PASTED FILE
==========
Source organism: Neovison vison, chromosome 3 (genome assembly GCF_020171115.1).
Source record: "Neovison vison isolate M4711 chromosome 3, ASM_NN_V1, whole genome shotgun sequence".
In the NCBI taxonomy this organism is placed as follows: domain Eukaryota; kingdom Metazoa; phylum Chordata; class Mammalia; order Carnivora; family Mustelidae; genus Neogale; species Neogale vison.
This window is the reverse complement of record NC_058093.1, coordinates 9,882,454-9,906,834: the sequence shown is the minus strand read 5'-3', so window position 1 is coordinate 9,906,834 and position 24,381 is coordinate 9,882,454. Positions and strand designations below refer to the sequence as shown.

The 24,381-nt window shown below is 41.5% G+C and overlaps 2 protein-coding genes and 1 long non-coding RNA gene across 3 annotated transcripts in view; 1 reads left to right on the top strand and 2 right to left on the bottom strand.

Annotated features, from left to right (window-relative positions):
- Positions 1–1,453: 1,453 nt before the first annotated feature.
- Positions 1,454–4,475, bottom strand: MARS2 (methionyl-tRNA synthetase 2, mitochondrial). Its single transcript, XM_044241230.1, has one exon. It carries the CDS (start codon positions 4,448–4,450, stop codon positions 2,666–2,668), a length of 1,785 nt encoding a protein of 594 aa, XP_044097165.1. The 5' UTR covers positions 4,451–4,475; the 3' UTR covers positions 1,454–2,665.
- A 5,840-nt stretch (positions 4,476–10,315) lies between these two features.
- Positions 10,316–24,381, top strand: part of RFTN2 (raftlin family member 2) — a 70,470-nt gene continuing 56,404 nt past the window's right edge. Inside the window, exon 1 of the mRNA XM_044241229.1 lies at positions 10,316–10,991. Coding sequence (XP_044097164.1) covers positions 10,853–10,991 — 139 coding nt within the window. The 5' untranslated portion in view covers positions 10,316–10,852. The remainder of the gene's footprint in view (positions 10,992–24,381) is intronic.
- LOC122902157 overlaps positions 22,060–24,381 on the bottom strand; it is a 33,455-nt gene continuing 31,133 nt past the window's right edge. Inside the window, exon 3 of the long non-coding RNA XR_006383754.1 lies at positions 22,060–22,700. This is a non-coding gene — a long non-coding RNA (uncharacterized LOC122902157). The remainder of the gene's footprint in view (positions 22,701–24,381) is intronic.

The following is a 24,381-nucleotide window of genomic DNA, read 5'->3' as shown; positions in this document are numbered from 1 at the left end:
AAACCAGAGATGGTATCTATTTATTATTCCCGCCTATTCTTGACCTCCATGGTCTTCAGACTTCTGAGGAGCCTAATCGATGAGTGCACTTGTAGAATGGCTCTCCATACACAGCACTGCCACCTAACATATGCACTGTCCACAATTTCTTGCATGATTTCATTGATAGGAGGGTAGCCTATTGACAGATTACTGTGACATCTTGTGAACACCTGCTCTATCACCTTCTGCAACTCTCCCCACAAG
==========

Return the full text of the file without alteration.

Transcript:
Source organism: Neovison vison, chromosome 3 (genome assembly GCF_020171115.1).
Source record: "Neovison vison isolate M4711 chromosome 3, ASM_NN_V1, whole genome shotgun sequence".
In the NCBI taxonomy this organism is placed as follows: domain Eukaryota; kingdom Metazoa; phylum Chordata; class Mammalia; order Carnivora; family Mustelidae; genus Neogale; species Neogale vison.
This window is the reverse complement of record NC_058093.1, coordinates 9,882,454-9,906,834: the sequence shown is the minus strand read 5'-3', so window position 1 is coordinate 9,906,834 and position 24,381 is coordinate 9,882,454. Positions and strand designations below refer to the sequence as shown.

The 24,381-nt window shown below is 41.5% G+C and overlaps 2 protein-coding genes and 1 long non-coding RNA gene across 3 annotated transcripts in view; 1 reads left to right on the top strand and 2 right to left on the bottom strand.

Annotated features, from left to right (window-relative positions):
- Positions 1–1,453: 1,453 nt before the first annotated feature.
- Positions 1,454–4,475, bottom strand: MARS2 (methionyl-tRNA synthetase 2, mitochondrial). Its single transcript, XM_044241230.1, has one exon. It carries the CDS (start codon positions 4,448–4,450, stop codon positions 2,666–2,668), a length of 1,785 nt encoding a protein of 594 aa, XP_044097165.1. The 5' UTR covers positions 4,451–4,475; the 3' UTR covers positions 1,454–2,665.
- A 5,840-nt stretch (positions 4,476–10,315) lies between these two features.
- Positions 10,316–24,381, top strand: part of RFTN2 (raftlin family member 2) — a 70,470-nt gene continuing 56,404 nt past the window's right edge. Inside the window, exon 1 of the mRNA XM_044241229.1 lies at positions 10,316–10,991. Coding sequence (XP_044097164.1) covers positions 10,853–10,991 — 139 coding nt within the window. The 5' untranslated portion in view covers positions 10,316–10,852. The remainder of the gene's footprint in view (positions 10,992–24,381) is intronic.
- LOC122902157 overlaps positions 22,060–24,381 on the bottom strand; it is a 33,455-nt gene continuing 31,133 nt past the window's right edge. Inside the window, exon 3 of the long non-coding RNA XR_006383754.1 lies at positions 22,060–22,700. This is a non-coding gene — a long non-coding RNA (uncharacterized LOC122902157). The remainder of the gene's footprint in view (positions 22,701–24,381) is intronic.

The following is a 24,381-nucleotide window of genomic DNA, read 5'->3' as shown; positions in this document are numbered from 1 at the left end:
AAACCAGAGATGGTATCTATTTATTATTCCCGCCTATTCTTGACCTCCATGGTCTTCAGACTTCTGAGGAGCCTAATCGATGAGTGCACTTGTAGAATGGCTCTCCATACACAGCACTGCCACCTAACATATGCACTGTCCACAATTTCTTGCATGATTTCATTGATAGGAGGGTAGCCTATTGACAGATTACTGTGACATCTTGTGAACACCTGCTCTATCACCTTCTGCAACTCTCCCCACAAG